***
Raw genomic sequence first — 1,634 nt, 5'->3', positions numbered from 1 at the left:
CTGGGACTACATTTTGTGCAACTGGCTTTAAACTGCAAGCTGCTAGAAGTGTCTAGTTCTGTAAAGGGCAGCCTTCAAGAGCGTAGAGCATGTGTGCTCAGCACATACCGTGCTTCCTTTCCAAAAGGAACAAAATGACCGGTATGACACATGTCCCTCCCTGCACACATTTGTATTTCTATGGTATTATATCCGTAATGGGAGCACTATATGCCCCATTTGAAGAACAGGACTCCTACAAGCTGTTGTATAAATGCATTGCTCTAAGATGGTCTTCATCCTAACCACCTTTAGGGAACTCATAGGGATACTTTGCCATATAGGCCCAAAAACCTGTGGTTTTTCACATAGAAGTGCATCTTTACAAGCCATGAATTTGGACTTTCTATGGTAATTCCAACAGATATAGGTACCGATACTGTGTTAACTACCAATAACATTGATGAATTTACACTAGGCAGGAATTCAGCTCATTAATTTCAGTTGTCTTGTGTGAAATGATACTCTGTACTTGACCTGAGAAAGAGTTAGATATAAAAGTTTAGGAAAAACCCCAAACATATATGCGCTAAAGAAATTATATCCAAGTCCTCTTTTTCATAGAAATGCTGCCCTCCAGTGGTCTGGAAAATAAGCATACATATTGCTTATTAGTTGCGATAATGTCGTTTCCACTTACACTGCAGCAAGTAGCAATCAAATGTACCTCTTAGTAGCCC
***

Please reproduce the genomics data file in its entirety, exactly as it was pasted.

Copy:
Raw genomic sequence first — 1,634 nt, 5'->3', positions numbered from 1 at the left:
CTGGGACTACATTTTGTGCAACTGGCTTTAAACTGCAAGCTGCTAGAAGTGTCTAGTTCTGTAAAGGGCAGCCTTCAAGAGCGTAGAGCATGTGTGCTCAGCACATACCGTGCTTCCTTTCCAAAAGGAACAAAATGACCGGTATGACACATGTCCCTCCCTGCACACATTTGTATTTCTATGGTATTATATCCGTAATGGGAGCACTATATGCCCCATTTGAAGAACAGGACTCCTACAAGCTGTTGTATAAATGCATTGCTCTAAGATGGTCTTCATCCTAACCACCTTTAGGGAACTCATAGGGATACTTTGCCATATAGGCCCAAAAACCTGTGGTTTTTCACATAGAAGTGCATCTTTACAAGCCATGAATTTGGACTTTCTATGGTAATTCCAACAGATATAGGTACCGATACTGTGTTAACTACCAATAACATTGATGAATTTACACTAGGCAGGAATTCAGCTCATTAATTTCAGTTGTCTTGTGTGAAATGATACTCTGTACTTGACCTGAGAAAGAGTTAGATATAAAAGTTTAGGAAAAACCCCAAACATATATGCGCTAAAGAAATTATATCCAAGTCCTCTTTTTCATAGAAATGCTGCCCTCCAGTGGTCTGGAAAATAAGCATACATATTGCTTATTAGTTGCGATAATGTCGTTTCCACTTACACTGCAGCAAGTAGCAATCAAATGTACCTCTTAGTAGCCC